The primary market is the market in which newly created securities are sold and therefore they are offered to investors for the first time. When a company has financing needs, it can raise funds by issuing new shares and selling them.
On the other hand, the secondary market is a trading market of securities previously issued in the primary market. The best example of a secondary market is the stock exchange, in which the same shares can be exchanged an indeterminate number of times.
Although the primary market generally involves the issue of new securities, offerings of existing shares are also included in this category. In this case, instead of creating new shares, one or several shareholders of the company make their shares available to the general public.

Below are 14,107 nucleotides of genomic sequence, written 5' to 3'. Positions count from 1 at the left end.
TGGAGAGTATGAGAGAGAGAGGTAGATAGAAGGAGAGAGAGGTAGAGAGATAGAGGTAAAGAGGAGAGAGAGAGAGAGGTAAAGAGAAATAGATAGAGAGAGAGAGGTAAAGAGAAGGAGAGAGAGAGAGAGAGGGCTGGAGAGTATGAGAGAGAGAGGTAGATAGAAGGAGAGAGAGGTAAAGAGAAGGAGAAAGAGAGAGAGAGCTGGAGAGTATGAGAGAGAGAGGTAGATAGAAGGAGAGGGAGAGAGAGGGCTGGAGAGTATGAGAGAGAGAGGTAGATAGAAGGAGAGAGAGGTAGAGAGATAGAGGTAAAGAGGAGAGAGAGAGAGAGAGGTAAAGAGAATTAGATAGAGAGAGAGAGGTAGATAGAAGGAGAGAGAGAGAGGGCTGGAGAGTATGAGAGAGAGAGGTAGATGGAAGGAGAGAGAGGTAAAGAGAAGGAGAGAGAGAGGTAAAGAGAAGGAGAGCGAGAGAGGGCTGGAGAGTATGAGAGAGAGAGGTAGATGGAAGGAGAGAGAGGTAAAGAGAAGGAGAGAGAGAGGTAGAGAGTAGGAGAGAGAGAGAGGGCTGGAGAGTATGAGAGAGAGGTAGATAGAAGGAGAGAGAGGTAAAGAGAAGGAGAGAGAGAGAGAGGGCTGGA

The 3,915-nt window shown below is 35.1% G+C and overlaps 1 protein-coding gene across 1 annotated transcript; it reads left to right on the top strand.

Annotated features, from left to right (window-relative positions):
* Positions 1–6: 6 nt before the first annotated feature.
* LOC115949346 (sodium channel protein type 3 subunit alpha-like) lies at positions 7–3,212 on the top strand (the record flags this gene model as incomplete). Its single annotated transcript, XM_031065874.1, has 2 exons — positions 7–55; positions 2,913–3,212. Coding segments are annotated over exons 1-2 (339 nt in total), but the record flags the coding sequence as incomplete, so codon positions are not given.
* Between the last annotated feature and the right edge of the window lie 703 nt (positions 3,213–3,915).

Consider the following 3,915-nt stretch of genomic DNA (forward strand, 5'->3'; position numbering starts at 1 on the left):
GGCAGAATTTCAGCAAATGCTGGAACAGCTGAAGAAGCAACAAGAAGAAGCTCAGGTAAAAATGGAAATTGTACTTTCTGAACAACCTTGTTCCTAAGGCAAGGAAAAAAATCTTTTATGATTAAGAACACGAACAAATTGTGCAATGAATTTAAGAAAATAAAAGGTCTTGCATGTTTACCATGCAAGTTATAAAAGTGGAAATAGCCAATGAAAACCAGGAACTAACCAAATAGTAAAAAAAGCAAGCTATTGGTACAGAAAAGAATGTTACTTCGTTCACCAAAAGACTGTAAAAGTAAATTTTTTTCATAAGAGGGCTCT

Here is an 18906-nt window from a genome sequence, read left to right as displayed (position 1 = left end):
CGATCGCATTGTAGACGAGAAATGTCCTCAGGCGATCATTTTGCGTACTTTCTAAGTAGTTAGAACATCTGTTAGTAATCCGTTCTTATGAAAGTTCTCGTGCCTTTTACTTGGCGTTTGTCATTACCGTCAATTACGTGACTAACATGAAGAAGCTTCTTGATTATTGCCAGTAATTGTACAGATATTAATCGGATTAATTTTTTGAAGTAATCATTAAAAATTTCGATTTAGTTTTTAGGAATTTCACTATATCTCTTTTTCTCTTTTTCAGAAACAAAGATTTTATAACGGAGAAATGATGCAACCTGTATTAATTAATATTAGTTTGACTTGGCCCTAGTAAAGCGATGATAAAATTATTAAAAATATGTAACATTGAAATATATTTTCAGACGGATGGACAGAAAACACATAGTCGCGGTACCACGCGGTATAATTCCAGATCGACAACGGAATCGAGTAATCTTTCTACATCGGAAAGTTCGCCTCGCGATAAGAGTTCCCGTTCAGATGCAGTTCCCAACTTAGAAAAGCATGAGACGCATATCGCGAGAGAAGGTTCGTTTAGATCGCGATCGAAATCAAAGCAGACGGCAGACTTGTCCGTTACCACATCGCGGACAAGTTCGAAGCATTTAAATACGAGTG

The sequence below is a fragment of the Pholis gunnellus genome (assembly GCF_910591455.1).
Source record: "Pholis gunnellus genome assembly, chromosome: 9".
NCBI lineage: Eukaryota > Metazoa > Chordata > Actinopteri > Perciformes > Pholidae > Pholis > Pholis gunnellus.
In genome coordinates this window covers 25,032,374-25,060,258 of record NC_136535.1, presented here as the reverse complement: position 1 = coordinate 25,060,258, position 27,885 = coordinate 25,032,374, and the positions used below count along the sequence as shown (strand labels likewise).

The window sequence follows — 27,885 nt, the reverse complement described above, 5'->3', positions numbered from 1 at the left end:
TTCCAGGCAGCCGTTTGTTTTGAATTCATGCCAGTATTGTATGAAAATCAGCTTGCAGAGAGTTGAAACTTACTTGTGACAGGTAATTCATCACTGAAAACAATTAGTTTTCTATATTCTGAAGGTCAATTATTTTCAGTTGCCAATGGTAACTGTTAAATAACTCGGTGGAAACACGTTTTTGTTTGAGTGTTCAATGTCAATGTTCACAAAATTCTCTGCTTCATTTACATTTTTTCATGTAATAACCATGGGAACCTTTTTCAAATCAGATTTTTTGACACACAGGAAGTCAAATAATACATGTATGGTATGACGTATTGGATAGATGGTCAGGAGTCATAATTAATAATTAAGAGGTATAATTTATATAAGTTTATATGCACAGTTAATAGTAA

One of the main differences between the primary market and secondary market is the number and volume of transactions, since in the primary market equities are exchanged only once between the issuer and their first buyer. If the buyer decides then to sell them, those equities will be traded on the secondary market.
In Spain, the primary market is regulated by organizations such as the National Securities Market Commission (CNMV) and the Department of the Treasury and Financial Policy, which ensure that issues comply with certain requirements that guarantee their solvency and liquidity. Companies that participate in this market must share financial and strategic information that allows investors to assess the offering. Thus authorities verify that those financial assets will subsequently have an adequate performance in the secondary market.